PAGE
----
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ACP-ASIM Pressroom

ACP-ASIM Explores Seven Legal Myths that Undermine Good End-of-Life Care

November 14, 2000

Philadelphia—(November 14) Legal myths about end-of-life care can undermine good care and ethical medical practice, says a paper from the American College of Physicians-American Society of Internal Medicine (ACP-ASIM) Consensus Panel on End-of-Life Care.

Myths about current law can keep patients from considering legal and ethical actions, such as refusing fluids and nutrition. Myths can keep physicians and other caregivers from good medical practice, such as prescribing adequate pain medication, for fear that the patient might die and the physician might be held liable for murder or assisted suicide.

The paper, "Seven Legal Barriers to End-of-Life Care: Myths, Realities, and Grains of Truth," published in the November 15 issue of the Journal of the American Medical Association, sets the record straight about these myths.

"There have been many developments in end-of-life care law in the 25 years since the Karen Ann Quinlan case," says Bernard Lo, MD, chairman of the ACP-ASIM panel. "Physicians need to be able to separate fact from fiction in determining how to care for patients and respect patient rights."

Among the most common legal myths the ACP-ASIM consensus panel identified are:

  • Forgoing life-sustaining treatment for patients without decision-making capacity requires evidence that this was the patient's actual wish.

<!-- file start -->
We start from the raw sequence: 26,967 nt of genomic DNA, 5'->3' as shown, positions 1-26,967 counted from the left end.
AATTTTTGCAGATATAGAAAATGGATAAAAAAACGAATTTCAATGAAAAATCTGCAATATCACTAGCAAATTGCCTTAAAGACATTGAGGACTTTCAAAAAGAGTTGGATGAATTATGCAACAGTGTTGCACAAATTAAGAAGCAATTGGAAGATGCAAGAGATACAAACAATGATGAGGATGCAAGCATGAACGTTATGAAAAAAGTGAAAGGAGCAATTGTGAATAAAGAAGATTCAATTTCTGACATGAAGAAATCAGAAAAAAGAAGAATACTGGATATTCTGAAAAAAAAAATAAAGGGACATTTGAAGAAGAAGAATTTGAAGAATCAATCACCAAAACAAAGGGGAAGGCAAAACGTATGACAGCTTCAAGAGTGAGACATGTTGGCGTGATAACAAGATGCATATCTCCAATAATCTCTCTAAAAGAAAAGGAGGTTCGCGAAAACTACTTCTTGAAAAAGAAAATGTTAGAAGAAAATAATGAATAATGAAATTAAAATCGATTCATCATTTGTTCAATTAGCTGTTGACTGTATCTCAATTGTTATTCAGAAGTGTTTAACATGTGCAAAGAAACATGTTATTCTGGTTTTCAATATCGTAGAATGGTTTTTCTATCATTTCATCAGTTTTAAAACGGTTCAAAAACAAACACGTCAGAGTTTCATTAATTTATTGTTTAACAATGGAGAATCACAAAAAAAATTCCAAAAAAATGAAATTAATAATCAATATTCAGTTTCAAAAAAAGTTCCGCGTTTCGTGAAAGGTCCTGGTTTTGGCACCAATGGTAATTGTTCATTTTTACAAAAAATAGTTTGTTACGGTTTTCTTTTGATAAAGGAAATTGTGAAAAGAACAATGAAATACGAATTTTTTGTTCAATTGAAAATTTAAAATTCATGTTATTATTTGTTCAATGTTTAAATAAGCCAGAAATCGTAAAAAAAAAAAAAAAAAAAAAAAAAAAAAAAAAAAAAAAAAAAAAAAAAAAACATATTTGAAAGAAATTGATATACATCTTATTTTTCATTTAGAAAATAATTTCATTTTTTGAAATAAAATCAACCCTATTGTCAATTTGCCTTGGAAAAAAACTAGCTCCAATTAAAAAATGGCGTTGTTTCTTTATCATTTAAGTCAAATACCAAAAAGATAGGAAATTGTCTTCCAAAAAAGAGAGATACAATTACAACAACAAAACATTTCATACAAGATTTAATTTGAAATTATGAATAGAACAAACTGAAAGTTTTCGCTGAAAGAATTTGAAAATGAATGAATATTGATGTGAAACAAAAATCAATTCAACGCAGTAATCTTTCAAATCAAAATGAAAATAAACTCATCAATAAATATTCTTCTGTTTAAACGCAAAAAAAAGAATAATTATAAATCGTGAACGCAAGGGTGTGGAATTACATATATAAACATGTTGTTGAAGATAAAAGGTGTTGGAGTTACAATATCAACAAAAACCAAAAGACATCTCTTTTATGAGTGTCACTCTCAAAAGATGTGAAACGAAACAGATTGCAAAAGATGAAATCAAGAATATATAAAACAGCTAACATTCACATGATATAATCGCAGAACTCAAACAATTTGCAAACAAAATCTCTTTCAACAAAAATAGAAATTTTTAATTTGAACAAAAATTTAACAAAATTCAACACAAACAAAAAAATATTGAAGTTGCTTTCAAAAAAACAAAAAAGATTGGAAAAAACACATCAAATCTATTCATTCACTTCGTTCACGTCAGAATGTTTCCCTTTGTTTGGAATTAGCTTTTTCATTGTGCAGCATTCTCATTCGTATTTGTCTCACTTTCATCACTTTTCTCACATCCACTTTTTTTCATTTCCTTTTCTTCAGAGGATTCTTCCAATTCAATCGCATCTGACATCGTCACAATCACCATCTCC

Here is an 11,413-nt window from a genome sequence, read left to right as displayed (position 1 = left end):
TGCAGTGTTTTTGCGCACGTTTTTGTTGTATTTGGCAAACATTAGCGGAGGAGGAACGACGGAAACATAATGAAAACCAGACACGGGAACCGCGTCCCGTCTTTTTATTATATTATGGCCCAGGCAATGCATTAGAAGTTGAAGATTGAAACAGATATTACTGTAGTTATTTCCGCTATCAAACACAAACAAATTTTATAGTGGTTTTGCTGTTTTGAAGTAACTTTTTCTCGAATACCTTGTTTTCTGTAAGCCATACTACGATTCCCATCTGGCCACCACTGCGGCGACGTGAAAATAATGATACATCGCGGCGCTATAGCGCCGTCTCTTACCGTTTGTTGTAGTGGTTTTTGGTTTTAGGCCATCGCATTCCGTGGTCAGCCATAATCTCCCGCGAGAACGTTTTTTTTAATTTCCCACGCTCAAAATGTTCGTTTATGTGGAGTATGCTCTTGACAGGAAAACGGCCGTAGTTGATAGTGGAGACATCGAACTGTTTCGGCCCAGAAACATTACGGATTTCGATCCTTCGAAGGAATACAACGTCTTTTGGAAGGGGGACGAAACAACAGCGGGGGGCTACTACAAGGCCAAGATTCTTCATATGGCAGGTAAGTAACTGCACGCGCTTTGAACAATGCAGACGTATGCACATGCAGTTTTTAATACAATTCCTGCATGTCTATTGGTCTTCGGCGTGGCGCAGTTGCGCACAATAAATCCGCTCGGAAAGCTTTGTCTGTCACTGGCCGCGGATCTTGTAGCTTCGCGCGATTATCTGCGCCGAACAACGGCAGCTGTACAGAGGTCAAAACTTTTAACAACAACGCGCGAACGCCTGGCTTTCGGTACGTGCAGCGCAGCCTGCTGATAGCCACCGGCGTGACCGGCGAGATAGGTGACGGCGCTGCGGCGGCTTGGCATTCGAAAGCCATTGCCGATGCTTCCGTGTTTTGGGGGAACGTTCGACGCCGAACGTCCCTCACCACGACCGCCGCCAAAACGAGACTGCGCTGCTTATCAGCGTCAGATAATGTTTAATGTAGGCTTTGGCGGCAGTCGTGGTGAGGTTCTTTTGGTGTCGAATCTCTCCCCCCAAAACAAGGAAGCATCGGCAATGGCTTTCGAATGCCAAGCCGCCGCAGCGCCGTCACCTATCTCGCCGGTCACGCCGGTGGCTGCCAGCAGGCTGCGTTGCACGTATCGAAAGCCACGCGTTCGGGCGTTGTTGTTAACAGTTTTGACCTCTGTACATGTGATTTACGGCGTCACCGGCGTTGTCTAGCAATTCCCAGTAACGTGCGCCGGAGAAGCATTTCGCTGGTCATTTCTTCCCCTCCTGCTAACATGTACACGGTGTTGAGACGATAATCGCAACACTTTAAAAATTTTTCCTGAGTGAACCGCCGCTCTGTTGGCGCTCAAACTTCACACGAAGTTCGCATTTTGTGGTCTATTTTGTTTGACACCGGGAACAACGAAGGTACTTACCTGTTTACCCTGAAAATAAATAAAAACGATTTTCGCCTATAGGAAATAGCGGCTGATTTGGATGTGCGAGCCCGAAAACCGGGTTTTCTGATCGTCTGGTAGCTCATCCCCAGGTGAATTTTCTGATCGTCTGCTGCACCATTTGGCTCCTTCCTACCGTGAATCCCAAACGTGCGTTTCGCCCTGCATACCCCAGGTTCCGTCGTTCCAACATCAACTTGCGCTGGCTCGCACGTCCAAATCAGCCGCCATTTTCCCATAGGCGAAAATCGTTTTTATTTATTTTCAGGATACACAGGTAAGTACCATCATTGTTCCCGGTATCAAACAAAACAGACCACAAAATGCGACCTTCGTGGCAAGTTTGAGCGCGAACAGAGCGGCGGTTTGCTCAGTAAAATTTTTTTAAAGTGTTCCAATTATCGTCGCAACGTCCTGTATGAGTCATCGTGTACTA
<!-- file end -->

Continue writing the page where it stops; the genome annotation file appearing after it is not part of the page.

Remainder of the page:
• Withholding or withdrawing artificial fluids and nutrition from terminally ill or permanently unconscious patients is illegal.
  • Oral advance directives are unenforceable.
  • Physicians who prescribe or administer high doses of medication to relieve a terminally ill patient's pain, resulting in death, will be criminally prosecuted.
  • When a terminally ill patient with unrelenting suffering requests a hastened death, there are no legal options to ease suffering.
  • The 1997 Supreme Court decision outlawed physician-assisted suicide.

The paper discusses each of these misconceptions but often finds a grain of truth that keeps the myths alive. "State laws on end-of-life care differ, so physicians should know the law of the state in which they practice," says Lois Snyder, director of ACP-ASIM's Center for Ethics and Professionalism and an author of the paper. "Also, sometimes ethics, clinical judgment and the law conflict. Physicians need to know how to proceed."

This is the eighth of 14 papers that the ACP-ASIM Consensus Panel is developing. The papers explore clinical, ethical and policy problems in end-of-life care and recommend improvements in care of the dying. The papers are to provide practical guidance primarily to practitioners who are not specialists in palliative care.

ACP-ASIM is the nation's largest medical specialty society, with a membership of more than 115,000 internal medicine physicians and medical students. Internists are specialists in the prevention, detection and treatment of illnesses that primarily affect adults.

Contact: Susan C. Anderson, 215-351-2653 or 800-523-1546, ext. 2653

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